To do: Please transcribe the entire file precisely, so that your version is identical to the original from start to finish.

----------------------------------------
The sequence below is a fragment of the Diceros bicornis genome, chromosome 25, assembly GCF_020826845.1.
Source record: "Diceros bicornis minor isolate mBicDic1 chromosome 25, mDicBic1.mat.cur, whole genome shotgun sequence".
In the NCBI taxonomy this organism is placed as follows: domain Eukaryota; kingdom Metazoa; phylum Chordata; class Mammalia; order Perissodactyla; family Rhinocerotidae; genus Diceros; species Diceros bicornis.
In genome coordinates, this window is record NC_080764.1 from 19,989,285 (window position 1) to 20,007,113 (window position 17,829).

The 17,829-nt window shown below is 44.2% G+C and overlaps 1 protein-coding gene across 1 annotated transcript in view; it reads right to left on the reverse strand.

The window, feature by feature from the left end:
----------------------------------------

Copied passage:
The sequence below is a fragment of the Diceros bicornis genome, chromosome 25, assembly GCF_020826845.1.
Source record: "Diceros bicornis minor isolate mBicDic1 chromosome 25, mDicBic1.mat.cur, whole genome shotgun sequence".
In the NCBI taxonomy this organism is placed as follows: domain Eukaryota; kingdom Metazoa; phylum Chordata; class Mammalia; order Perissodactyla; family Rhinocerotidae; genus Diceros; species Diceros bicornis.
In genome coordinates, this window is record NC_080764.1 from 19,989,285 (window position 1) to 20,007,113 (window position 17,829).

The 17,829-nt window shown below is 44.2% G+C and overlaps 1 protein-coding gene across 1 annotated transcript in view; it reads right to left on the reverse strand.

The window, feature by feature from the left end: